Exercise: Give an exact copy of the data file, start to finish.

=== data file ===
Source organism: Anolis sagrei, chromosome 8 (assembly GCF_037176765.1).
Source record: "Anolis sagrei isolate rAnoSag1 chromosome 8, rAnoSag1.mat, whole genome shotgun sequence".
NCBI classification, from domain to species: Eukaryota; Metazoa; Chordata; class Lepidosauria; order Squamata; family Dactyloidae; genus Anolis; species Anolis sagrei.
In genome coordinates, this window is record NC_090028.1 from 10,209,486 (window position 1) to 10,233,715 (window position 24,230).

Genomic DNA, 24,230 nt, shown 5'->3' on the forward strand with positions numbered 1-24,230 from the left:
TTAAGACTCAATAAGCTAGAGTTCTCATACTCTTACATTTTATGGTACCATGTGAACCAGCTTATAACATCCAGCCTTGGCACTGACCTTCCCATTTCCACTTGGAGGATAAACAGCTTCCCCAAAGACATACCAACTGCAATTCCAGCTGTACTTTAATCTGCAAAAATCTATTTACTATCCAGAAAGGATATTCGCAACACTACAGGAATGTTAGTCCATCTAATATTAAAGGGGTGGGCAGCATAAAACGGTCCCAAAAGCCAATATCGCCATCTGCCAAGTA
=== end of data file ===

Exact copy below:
Source organism: Anolis sagrei, chromosome 8 (assembly GCF_037176765.1).
Source record: "Anolis sagrei isolate rAnoSag1 chromosome 8, rAnoSag1.mat, whole genome shotgun sequence".
NCBI classification, from domain to species: Eukaryota; Metazoa; Chordata; class Lepidosauria; order Squamata; family Dactyloidae; genus Anolis; species Anolis sagrei.
In genome coordinates, this window is record NC_090028.1 from 10,209,486 (window position 1) to 10,233,715 (window position 24,230).

Genomic DNA, 24,230 nt, shown 5'->3' on the forward strand with positions numbered 1-24,230 from the left:
TTAAGACTCAATAAGCTAGAGTTCTCATACTCTTACATTTTATGGTACCATGTGAACCAGCTTATAACATCCAGCCTTGGCACTGACCTTCCCATTTCCACTTGGAGGATAAACAGCTTCCCCAAAGACATACCAACTGCAATTCCAGCTGTACTTTAATCTGCAAAAATCTATTTACTATCCAGAAAGGATATTCGCAACACTACAGGAATGTTAGTCCATCTAATATTAAAGGGGTGGGCAGCATAAAACGGTCCCAAAAGCCAATATCGCCATCTGCCAAGTA